Ratan Tata, Sachin Bansal, Rajan Anandan, Kunal Shal, Anupam Mittal, and Sanjay Mehta are undeniably the top few names in angel investing in India. They have been the backbone of many start-ups that have become unicorns.
But we are not here to discuss how start-ups get angel investors on board. Quite the opposite.
Let us deep dive and find out what angel investing is all about.
1. What is Angel Investing?
There is a need for capital infusion when entrepreneurs are ready to scale their businesses. That is when they approach a bunch of wealthy investors.
Investopedia defines angel investors as -high net worth individuals (HNIs) who can invest a sum of money and sometimes time and effort in a small venture. The angel investor often takes small equity in the business in return for monetary investment.
It is a risky bet on an establishment that may or may not be successful. If the start-up fails, the angel investors will lose money. On the other hand, if the venture is successful, the investor makes a higher return than a typical stock market investment.
It can only happen when the business attains long-term growth and large-scale success. Then, the equity that angel investors hold in the company also grows in value. Uber, Facebook, and WhatsApp are examples of angel investor-funded start-ups that have become enormous success stories.
2. What Is The Process of Angel Investing?
The process kick starts with a business owner approaching an angel investor(s). Although rare, sometimes, angel investors also look for businesses in which they can invest. The crux of the matter is that the business pitch must draw the attention of the angel investor enough so that they decide to fund the start-up.
Here are the separate phases of getting angel investing:
If both parties agree, the next step is to decide the amount of money the investor will put into the business against what percentage of equity. The monetary help can also be in direct funds, a line of credit, or a low-interest loan.
Once the negotiations are over, the entrepreneur and the angel investor sign an agreement outlining the terms and conditions of the deal. The angel investor will receive a proportionate share of the future profits of the business depending on the percentage of equity they own in the company.
Any form of angel investing is a considerable risk. That said, the potential rewards can be very lucrative.
3. Who Can Be an Angel Investor?
The term angel investor originated from the Broadway theatre in New York. Angel investors were those wealthy patrons who provided funding to a select few struggling Broadway productions that had the content but not the means to finance the shows. In the late 1980s, the term found an association with funding entrepreneurs.
An angel investor is anyone who provides early-stage start-ups with financial support in exchange for equity ownership.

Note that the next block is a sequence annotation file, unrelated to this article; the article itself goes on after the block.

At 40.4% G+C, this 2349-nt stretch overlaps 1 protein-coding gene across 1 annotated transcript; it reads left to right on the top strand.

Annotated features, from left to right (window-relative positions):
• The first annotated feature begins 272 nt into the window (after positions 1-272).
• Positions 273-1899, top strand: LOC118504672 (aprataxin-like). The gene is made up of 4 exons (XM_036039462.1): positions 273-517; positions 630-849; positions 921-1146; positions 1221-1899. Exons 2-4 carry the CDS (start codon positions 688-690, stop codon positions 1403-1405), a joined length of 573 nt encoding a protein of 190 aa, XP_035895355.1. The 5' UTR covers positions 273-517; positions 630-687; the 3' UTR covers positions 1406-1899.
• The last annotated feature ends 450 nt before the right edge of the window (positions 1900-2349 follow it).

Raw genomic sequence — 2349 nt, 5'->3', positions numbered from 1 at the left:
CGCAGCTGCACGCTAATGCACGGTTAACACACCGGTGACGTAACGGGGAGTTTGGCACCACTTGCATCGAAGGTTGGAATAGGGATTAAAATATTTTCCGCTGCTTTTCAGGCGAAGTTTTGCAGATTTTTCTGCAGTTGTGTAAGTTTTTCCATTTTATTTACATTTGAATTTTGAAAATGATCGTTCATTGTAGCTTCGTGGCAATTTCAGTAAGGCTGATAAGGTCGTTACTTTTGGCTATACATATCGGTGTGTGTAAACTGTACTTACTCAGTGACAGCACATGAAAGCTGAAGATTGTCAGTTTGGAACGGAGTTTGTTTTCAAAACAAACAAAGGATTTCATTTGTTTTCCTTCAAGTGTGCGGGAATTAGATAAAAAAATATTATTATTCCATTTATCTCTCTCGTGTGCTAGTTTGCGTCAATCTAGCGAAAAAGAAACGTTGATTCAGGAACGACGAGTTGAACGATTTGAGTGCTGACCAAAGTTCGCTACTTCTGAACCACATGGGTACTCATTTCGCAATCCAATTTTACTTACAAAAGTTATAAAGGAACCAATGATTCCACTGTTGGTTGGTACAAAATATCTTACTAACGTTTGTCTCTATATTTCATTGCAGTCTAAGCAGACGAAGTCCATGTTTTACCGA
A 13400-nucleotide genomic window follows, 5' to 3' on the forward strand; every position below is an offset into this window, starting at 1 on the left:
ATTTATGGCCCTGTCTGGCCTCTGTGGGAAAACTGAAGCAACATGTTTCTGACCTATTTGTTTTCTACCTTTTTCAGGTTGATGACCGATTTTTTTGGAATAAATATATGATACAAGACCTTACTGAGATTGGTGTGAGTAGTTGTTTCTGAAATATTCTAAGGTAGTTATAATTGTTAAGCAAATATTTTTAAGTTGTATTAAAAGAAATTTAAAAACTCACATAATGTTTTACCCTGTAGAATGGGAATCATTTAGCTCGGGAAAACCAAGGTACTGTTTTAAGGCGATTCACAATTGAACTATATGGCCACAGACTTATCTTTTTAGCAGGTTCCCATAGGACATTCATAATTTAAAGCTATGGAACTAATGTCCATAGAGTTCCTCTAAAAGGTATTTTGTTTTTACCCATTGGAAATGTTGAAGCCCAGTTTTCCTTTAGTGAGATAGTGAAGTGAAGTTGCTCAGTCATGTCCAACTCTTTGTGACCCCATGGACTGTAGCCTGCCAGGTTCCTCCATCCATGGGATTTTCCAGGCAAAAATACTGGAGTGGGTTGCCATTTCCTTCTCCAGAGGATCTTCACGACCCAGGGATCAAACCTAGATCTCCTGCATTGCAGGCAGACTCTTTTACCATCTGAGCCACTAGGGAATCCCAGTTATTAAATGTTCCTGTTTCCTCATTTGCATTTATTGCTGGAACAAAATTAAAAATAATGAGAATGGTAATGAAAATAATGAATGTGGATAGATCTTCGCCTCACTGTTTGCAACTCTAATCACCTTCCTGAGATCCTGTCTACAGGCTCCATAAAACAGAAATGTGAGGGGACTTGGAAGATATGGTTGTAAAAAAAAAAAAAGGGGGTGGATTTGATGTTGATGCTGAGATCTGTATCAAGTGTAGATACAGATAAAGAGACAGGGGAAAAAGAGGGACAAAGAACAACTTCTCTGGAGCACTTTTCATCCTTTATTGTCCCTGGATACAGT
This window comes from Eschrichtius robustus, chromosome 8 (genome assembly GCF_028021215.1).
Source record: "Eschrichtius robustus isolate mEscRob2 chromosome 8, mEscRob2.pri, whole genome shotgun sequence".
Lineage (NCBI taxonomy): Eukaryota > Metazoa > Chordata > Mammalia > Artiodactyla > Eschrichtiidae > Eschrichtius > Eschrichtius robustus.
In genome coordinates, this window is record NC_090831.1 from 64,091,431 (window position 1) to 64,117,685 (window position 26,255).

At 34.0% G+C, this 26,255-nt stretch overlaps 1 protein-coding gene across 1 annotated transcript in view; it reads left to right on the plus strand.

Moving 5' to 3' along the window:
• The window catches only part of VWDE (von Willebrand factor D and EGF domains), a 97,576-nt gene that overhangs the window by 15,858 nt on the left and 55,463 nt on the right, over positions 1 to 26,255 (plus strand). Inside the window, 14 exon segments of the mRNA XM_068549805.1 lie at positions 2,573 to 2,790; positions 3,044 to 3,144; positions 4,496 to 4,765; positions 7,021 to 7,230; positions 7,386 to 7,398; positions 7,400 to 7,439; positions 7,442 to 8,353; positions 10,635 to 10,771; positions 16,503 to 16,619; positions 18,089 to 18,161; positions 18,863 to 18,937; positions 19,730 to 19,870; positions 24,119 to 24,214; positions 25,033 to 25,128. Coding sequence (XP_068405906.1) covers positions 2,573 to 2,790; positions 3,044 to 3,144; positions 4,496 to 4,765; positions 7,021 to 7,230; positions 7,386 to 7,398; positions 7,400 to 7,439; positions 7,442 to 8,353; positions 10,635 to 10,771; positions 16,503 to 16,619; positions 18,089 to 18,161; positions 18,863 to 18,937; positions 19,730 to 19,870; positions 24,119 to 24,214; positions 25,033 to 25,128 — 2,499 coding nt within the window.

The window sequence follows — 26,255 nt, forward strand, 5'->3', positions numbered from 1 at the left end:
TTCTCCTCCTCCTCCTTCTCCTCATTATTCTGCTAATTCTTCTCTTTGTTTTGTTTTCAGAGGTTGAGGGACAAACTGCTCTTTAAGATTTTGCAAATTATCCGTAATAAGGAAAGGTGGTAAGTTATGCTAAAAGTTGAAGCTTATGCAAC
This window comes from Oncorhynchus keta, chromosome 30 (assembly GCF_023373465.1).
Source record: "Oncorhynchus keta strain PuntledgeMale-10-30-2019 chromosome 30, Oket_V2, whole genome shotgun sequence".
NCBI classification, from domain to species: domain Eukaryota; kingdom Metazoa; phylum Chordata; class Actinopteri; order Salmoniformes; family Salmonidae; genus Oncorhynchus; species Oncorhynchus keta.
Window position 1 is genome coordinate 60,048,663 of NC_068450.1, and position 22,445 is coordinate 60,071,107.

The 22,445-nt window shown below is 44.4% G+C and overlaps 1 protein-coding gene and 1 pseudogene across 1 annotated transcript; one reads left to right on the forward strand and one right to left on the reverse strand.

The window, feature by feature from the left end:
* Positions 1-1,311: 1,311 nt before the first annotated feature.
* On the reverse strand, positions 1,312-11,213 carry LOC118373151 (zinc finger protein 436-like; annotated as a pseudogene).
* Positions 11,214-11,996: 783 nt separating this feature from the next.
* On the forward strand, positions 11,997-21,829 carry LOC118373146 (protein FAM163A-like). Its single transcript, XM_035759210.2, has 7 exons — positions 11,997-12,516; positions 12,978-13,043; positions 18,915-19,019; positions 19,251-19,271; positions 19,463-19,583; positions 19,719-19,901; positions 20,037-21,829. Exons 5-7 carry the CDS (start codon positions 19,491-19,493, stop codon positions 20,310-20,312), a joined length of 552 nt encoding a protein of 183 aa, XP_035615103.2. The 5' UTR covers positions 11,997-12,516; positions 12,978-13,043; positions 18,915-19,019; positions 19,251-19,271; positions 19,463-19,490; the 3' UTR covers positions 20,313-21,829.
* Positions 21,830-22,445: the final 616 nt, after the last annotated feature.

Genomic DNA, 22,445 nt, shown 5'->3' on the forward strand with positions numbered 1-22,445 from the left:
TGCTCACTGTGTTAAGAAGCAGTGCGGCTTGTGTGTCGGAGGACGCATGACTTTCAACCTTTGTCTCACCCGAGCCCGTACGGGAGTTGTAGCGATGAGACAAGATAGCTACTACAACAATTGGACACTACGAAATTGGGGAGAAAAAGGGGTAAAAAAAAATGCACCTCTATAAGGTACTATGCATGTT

Angel investors can be
- Family and friends who wish to support the start-up venture.
- Professionals such as doctors, lawyers, and bankers are looking for portfolio diversification.
- Business executives who have exposure to running big businesses.
- Entrepreneurs who already have run their successful start-ups.
- Professional angel investors who make a living from it.
- An angel syndicate is a group of investors who work together on deals.
- Crowd-funders are individual, small-time investors that collectively turn their investment into a large fund.
You do not need to have special qualifications to take on the role of an angel investor. However, having an in-depth understanding and expertise of the start-up ecosystem can be a definite advantage for an aspiring angel investor.
An angel investor should also have the skills to identify which start-ups to invest in —keeping up with the latest market trends. Learning about financial risk management and investment analysis also helps.
4. At What Stage Do Angel Investors Invest?
Most angel investors opt to invest in a company in the early stages of growth. However, it could be when the venture is at its ideation stage.
Or the investment can come through when the business has just launched its product or service in the market. But, of course, no one expects the company to have customers or revenue. So, the proof of concept is yet to happen.
In most cases, angel investors are the first form of capital that an early-stage company receives other than what the founders’ have already raised. It is essential because the business is at a critical stage of growth that needs ongoing funding. However, most institutional venture capitalists typically do not come into the landscape at this growth stage of the business venture.
5. What is the Role of an Angel Investor in the Start-up?
Investing can be a serious undertaking or an expensive pastime to many angels. But it can also be fun, financially rewarding, and socially impactful.
Besides funding the business, angel investors can function as mentors to entrepreneurs. The motivation to grow the venture and ensure its success is enormous as the angel investor will only profit if the business venture can be scaled and thrive in the long term.
Angel investing is an entirely different ballgame as the possibility of losing your total investment is high. There are around seven thousand angel investors in India already, and the number is increasing with every passing year. Increasingly HNIs are inclined to invest due to the success of several Indian start-ups in the last few years.
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